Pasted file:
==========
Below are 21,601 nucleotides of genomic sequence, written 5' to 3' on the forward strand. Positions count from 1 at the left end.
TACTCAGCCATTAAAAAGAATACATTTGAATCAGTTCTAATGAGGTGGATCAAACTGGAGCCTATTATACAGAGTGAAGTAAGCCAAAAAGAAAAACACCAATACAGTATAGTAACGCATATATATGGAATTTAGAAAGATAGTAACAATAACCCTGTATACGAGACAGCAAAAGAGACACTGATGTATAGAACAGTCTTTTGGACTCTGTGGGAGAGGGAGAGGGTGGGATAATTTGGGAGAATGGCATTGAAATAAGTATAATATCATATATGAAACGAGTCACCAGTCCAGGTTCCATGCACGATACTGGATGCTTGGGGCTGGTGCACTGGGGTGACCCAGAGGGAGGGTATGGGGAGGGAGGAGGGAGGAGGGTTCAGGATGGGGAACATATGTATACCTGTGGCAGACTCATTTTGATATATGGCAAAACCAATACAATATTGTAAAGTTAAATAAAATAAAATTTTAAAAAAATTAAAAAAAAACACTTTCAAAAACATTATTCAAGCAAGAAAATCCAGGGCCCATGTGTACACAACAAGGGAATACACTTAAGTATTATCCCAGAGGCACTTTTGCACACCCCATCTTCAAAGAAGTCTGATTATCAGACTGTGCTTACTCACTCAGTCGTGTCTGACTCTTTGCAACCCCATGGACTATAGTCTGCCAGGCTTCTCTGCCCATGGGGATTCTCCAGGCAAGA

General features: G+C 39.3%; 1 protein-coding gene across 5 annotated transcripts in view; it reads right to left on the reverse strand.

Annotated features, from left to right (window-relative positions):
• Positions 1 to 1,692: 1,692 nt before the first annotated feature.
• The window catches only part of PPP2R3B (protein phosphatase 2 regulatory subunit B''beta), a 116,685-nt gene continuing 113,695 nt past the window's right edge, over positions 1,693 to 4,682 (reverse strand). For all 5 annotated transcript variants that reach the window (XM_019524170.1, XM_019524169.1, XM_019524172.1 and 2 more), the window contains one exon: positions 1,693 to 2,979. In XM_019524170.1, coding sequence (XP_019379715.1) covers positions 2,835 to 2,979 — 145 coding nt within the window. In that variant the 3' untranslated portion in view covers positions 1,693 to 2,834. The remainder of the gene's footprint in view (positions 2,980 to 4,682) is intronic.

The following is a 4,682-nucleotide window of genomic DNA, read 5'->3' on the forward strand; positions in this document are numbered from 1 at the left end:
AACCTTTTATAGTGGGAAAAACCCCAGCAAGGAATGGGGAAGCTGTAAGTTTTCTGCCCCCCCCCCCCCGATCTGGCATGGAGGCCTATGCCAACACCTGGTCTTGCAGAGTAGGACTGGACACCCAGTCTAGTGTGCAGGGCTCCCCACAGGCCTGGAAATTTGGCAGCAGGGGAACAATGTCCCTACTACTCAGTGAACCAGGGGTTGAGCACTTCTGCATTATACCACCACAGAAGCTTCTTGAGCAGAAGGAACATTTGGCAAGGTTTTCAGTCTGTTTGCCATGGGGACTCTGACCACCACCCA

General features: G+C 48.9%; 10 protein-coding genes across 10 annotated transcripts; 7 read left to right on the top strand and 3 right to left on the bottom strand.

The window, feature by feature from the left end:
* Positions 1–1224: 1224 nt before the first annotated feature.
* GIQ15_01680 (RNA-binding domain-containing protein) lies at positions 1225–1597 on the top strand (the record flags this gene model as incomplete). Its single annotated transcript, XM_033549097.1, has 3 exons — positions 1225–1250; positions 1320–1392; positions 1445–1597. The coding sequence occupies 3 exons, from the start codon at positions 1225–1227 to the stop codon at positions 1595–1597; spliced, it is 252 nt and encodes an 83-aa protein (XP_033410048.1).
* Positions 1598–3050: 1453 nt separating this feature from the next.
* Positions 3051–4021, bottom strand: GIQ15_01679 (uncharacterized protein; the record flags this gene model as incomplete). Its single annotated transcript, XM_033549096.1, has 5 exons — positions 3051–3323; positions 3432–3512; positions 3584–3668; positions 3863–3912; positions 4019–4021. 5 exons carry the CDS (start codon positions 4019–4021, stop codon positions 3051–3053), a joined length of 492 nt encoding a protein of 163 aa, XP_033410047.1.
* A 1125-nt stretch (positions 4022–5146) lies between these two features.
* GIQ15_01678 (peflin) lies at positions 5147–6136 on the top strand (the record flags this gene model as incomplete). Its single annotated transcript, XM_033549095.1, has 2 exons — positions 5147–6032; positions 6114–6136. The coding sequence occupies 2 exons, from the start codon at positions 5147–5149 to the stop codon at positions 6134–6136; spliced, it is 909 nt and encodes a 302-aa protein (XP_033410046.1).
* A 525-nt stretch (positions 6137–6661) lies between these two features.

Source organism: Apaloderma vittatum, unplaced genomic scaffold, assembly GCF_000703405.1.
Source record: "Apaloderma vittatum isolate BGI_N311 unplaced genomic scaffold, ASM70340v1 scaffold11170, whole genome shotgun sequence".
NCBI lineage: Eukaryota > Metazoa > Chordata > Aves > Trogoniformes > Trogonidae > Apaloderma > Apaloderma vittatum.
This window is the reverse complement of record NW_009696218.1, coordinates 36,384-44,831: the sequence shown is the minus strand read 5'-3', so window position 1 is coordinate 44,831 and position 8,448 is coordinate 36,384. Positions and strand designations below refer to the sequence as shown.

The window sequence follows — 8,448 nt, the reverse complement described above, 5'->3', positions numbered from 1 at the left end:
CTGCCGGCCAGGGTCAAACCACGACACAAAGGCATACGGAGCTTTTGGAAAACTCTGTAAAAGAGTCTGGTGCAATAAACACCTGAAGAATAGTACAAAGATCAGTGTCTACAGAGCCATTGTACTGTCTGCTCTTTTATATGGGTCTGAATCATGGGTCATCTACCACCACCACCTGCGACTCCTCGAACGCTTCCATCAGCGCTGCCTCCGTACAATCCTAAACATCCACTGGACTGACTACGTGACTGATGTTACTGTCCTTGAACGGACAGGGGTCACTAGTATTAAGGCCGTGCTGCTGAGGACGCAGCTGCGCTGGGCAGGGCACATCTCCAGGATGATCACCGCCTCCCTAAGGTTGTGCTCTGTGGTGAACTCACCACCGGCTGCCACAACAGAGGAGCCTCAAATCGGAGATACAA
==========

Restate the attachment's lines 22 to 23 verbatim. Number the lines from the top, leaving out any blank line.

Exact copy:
The window sequence follows — 8,448 nt, the reverse complement described above, 5'->3', positions numbered from 1 at the left end:
CTGCCGGCCAGGGTCAAACCACGACACAAAGGCATACGGAGCTTTTGGAAAACTCTGTAAAAGAGTCTGGTGCAATAAACACCTGAAGAATAGTACAAAGATCAGTGTCTACAGAGCCATTGTACTGTCTGCTCTTTTATATGGGTCTGAATCATGGGTCATCTACCACCACCACCTGCGACTCCTCGAACGCTTCCATCAGCGCTGCCTCCGTACAATCCTAAACATCCACTGGACTGACTACGTGACTGATGTTACTGTCCTTGAACGGACAGGGGTCACTAGTATTAAGGCCGTGCTGCTGAGGACGCAGCTGCGCTGGGCAGGGCACATCTCCAGGATGATCACCGCCTCCCTAAGGTTGTGCTCTGTGGTGAACTCACCACCGGCTGCCACAACAGAGGAGCCTCAAATCGGAGATACAA